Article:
Tane Māhuta has a forest

Rebecca Larsen The moment I introduced Tane Māhuta Has a Forest to our tamariki, I had an intrigued audience. They recognised the adventurous characters Pūkeko, Kiwi and Hoiho from Row, row, row your waka, a well-loved CD story at our kindergarten. When the familiar tune of “Old MacDonald” started to play, the tamariki began swaying

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Rebecca Larsen

The moment I introduced Tane Māhuta Has a Forest to our tamariki, I had an intrigued audience.

They recognised the adventurous characters Pūkeko, Kiwi and Hoiho from Row, row, row your waka, a well-loved CD story at our kindergarten.

When the familiar tune of “Old MacDonald” started to play, the tamariki began swaying along. In the story, the three friends set off to explore the forest, and take us all along on the journey. We moved along with the music, stretching tall like a kauri tree, dancing like pīwaiwaka, and meeting other creatures along the way.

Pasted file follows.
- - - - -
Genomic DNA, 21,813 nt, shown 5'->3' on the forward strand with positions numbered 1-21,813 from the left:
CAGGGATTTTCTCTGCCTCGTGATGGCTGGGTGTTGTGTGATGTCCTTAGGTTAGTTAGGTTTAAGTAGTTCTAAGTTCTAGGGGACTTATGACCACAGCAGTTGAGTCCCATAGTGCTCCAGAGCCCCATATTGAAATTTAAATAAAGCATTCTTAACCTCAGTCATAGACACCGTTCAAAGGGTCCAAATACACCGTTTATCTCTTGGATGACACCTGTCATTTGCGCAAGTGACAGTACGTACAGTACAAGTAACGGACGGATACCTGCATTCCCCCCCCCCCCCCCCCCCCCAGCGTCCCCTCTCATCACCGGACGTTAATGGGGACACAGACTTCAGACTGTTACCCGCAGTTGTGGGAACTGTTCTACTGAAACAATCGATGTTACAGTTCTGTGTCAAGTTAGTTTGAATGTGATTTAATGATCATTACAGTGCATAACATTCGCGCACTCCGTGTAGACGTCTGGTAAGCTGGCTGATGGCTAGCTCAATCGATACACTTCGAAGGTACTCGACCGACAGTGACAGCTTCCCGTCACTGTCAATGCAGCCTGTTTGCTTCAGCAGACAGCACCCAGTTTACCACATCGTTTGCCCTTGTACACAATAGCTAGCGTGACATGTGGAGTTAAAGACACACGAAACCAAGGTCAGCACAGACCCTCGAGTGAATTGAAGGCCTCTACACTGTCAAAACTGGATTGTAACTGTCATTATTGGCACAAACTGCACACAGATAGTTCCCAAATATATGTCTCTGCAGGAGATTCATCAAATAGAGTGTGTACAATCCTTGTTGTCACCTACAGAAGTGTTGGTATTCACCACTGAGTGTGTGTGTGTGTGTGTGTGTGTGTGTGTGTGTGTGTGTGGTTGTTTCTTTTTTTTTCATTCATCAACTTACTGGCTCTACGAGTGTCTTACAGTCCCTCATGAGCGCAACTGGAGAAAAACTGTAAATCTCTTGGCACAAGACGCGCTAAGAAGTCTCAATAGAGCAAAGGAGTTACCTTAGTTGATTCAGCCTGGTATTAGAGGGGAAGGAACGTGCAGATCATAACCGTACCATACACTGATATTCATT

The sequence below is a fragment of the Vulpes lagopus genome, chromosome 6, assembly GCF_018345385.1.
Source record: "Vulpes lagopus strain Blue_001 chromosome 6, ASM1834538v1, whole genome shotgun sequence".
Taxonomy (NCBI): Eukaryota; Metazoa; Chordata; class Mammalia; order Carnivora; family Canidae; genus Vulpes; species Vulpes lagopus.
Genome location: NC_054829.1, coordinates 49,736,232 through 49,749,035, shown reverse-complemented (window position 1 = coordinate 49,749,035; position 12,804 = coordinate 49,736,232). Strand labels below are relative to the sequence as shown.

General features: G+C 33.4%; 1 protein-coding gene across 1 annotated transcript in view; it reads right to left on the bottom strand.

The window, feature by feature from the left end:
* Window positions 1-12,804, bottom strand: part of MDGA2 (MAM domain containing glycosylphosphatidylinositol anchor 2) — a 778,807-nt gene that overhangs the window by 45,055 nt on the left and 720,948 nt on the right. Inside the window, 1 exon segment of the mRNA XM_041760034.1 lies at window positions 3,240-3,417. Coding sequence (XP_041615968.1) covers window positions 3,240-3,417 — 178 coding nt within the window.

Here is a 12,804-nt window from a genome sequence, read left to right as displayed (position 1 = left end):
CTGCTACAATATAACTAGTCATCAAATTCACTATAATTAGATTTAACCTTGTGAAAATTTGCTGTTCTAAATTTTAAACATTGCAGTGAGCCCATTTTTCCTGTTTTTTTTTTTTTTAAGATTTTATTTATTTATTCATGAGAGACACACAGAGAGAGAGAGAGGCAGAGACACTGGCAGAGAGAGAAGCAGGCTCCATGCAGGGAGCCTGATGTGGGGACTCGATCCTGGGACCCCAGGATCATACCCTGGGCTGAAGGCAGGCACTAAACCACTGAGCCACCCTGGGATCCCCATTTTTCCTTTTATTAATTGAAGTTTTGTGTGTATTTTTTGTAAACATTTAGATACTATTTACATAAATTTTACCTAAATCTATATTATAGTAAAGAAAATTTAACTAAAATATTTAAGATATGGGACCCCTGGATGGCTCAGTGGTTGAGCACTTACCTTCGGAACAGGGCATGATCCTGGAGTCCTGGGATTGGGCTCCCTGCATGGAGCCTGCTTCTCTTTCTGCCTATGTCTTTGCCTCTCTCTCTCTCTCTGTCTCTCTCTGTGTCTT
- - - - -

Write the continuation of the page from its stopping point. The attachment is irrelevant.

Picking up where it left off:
All up – a wonderfully illustrated bilingual pukapuka with a catchy tune that had us all singing along in no time. It is such a fun way to practice our
te reo Māori, become familiar with Tāne Mahuta, god of the forest, and to get our bodies moving. We love that it also has a version written entirely in te reo Māori.

Of course as soon as the book ended, the calls rang out “anō, anō!”

I’ve lost count of how many times we have enjoyed this pukapuka. Highly recommended, it’s a five-star review from us!

– Anna McMillan and daughter Frankie

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